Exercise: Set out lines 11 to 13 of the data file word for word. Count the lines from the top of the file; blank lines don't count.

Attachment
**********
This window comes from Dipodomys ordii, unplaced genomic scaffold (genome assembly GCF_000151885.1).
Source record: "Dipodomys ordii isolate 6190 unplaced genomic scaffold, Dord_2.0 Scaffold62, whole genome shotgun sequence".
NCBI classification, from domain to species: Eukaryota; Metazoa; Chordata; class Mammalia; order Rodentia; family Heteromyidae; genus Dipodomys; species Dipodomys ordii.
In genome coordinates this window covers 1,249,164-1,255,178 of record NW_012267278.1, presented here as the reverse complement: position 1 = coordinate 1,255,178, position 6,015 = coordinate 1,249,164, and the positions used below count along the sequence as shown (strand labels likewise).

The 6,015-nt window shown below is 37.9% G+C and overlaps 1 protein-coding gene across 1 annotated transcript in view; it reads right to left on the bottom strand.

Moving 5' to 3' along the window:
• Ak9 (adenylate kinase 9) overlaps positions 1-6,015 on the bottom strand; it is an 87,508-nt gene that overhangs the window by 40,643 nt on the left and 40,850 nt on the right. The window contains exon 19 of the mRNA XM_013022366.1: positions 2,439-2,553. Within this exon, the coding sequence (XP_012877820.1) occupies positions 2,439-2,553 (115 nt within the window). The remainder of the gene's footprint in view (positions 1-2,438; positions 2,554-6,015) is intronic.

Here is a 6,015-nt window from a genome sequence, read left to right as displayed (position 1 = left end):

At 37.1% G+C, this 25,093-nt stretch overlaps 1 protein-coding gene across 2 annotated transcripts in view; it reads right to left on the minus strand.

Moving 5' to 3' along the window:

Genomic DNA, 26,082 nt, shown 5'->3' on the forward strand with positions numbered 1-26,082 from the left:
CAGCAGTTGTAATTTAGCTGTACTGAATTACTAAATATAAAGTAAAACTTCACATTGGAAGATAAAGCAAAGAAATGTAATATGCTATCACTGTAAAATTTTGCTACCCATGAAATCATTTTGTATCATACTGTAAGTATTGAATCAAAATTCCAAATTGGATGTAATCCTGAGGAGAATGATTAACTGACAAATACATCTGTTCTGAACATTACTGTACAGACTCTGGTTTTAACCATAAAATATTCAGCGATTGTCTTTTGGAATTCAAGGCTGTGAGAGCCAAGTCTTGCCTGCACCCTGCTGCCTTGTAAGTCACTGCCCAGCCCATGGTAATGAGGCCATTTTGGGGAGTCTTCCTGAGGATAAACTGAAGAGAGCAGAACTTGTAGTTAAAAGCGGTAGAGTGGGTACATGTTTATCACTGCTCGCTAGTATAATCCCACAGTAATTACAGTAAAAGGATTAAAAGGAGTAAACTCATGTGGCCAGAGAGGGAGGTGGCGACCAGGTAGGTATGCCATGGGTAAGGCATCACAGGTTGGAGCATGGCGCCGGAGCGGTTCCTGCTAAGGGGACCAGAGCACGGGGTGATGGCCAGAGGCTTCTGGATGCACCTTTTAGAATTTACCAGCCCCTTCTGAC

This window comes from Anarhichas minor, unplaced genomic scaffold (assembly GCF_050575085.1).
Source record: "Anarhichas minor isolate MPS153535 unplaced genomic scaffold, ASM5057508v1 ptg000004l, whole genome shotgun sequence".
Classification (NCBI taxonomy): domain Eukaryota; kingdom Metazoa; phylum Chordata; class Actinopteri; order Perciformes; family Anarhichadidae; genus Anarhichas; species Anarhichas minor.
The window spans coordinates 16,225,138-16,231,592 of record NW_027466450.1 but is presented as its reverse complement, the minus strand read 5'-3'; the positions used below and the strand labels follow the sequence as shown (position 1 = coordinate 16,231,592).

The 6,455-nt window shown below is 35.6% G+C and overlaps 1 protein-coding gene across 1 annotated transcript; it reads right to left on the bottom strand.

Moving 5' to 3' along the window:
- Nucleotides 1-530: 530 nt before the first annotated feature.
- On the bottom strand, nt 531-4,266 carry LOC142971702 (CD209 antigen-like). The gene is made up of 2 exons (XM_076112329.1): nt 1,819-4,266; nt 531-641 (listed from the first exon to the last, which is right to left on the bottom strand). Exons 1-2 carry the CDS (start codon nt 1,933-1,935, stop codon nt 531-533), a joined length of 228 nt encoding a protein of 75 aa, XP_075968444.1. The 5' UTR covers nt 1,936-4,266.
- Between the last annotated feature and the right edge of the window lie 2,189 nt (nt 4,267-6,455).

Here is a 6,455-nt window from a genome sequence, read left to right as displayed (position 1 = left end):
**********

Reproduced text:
Genomic DNA, 26,082 nt, shown 5'->3' on the forward strand with positions numbered 1-26,082 from the left:
CAGCAGTTGTAATTTAGCTGTACTGAATTACTAAATATAAAGTAAAACTTCACATTGGAAGATAAAGCAAAGAAATGTAATATGCTATCACTGTAAAATTTTGCTACCCATGAAATCATTTTGTATCATACTGTAAGTATTGAATCAAAATTCCAAATTGGATGTAATCCTGAGGAGAATGATTAACTGACAAATACATCTGTTCTGAACATTACTGTACAGACTCTGGTTTTAACCATAAAATATTCAGCGATTGTCTTTTGGAATTCAAGGCTGTGAGAGCCAAGTCTTGCCTGCACCCTGCTGCCTTGTAAGTCACTGCCCAGCCCATGGTAATGAGGCCATTTTGGGGAGTCTTCCTGAGGATAAACTGAAGAGAGCAGAACTTGTAGTTAAAAGCGGTAGAGTGGGTACATGTTTATCACTGCTCGCTAGTATAATCCCACAGTAATTACAGTAAAAGGATTAAAAGGAGTAAACTCATGTGGCCAGAGAGGGAGGTGGCGACCAGGTAGGTATGCCATGGGTAAGGCATCACAGGTTGGAGCATGGCGCCGGAGCGGTTCCTGCTAAGGGGACCAGAGCACGGGGTGATGGCCAGAGGCTTCTGGATGCACCTTTTAGAATTTACCAGCCCCTTCTGAC

This window comes from Anarhichas minor, unplaced genomic scaffold (assembly GCF_050575085.1).